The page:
HIV’s effect on the gut immune cells appears significant. This implies that gut-associated lymphoid tissue (GALT) stands as a possible viral replication reservoir. Virologist Guido Van Marle is researching how and why this happens and how gut infection affects systemic infection.
Listen in as he and Richard explore every step of HIV infection. They discuss
Guido Van Marle is an associate professor in the Department of Microbiology, Immunology, and Infectious Diseases at the University of Calgary. He focuses on viruses, specifically molecular virology techniques of West Nile Virus and the HIV-1 life cycle. He offers listeners numerous molecular mechanism examples of HIV.
He takes special care to designate the different stages of viral infection, explaining how in the early stage, called the acute or primary infection phase, the virus replicates and destroys some of the immune system cells. When it moves into the dormant stage, this activity dies down and the immune system is able to rebound. Significantly, the gut immune cells don’t rebound the way other systems do.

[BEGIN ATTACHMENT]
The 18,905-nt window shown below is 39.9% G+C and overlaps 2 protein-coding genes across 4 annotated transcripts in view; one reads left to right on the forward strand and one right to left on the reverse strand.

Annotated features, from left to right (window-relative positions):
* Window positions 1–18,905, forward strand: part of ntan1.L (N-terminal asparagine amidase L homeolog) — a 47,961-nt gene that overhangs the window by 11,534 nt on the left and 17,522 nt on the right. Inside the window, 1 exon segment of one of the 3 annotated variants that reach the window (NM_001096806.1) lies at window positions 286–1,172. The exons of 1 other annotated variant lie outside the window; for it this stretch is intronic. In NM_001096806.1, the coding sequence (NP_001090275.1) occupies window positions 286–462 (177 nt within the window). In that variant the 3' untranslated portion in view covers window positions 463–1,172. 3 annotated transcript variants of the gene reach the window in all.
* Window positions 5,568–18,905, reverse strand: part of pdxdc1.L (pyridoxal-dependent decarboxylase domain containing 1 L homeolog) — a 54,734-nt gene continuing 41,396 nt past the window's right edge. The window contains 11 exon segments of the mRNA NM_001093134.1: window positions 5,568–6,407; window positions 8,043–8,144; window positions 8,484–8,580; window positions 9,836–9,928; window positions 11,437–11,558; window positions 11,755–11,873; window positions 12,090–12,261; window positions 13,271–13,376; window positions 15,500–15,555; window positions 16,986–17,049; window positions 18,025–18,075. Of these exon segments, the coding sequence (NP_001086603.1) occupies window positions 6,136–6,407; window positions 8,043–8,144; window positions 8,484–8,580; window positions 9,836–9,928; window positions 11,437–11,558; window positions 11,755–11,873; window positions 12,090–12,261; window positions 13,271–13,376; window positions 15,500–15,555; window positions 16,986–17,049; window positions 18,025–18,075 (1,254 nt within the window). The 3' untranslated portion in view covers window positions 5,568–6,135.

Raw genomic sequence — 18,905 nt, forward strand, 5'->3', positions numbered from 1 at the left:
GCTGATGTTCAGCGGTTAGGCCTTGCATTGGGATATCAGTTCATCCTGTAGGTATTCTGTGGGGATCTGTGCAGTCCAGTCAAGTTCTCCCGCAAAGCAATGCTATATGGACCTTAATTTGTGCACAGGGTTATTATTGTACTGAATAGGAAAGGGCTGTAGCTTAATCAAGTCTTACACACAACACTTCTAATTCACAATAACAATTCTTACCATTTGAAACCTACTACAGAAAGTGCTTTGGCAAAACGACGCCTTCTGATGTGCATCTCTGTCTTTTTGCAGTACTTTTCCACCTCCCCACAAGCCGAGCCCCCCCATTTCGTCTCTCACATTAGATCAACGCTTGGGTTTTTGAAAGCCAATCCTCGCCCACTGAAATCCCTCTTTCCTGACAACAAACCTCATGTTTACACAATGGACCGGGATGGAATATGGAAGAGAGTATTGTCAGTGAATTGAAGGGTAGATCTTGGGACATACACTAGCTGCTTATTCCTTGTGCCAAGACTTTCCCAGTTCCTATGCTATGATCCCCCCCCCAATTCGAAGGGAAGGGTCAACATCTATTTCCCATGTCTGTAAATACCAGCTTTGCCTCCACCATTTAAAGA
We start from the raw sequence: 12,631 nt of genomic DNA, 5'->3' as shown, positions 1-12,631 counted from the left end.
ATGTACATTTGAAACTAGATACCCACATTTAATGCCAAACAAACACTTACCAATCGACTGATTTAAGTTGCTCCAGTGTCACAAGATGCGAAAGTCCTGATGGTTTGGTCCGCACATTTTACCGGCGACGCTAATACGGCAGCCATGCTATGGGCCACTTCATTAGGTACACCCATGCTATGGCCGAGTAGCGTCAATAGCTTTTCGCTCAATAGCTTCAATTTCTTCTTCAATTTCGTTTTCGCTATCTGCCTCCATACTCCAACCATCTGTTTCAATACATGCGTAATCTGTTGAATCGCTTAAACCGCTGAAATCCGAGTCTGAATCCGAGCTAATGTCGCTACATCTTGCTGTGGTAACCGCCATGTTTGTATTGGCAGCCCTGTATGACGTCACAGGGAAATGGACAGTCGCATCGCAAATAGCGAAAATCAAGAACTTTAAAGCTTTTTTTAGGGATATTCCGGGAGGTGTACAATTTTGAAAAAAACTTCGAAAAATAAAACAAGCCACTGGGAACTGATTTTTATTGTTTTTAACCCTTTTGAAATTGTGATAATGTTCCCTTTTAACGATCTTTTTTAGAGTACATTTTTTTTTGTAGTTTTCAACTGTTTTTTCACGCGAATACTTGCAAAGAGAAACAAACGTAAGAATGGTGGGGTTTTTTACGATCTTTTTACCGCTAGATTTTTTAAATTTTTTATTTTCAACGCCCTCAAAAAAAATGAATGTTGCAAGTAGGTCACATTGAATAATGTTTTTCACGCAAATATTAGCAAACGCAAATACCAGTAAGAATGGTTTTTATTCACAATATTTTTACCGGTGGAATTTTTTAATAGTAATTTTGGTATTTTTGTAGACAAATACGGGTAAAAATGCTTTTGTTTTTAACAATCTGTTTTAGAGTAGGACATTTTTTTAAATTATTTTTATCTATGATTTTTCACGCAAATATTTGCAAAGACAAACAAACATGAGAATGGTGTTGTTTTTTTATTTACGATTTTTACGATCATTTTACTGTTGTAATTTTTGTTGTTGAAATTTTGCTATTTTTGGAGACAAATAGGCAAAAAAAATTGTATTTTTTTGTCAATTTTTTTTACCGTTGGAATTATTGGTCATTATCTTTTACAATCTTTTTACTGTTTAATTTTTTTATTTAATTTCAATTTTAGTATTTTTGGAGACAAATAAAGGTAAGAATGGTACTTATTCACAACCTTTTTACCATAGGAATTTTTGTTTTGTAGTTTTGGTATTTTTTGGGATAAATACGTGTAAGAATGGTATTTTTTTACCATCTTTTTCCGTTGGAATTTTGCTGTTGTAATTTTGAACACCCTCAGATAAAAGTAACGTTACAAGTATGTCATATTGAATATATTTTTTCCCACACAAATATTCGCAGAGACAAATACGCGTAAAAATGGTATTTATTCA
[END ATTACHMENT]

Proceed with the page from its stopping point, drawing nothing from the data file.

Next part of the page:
In fact, his research has found that there is high load of infection going on in these gastrointestinal tract cells in that early acute phase post-HIV transmission, which means the area experiences a lot of cell death and inflammation: this allows pathogens to enter the tract and exit into the blood stream.
He explains the molecular mechanisms of biology that lead to leaky gut in this process. Furthermore, when doctors deliver antiviral therapy, and the patient’s immune cells increase in number, they don’t increase as much in the gut. He has focused on this area of infection for his research with the hopes of understanding disease progression as a whole.
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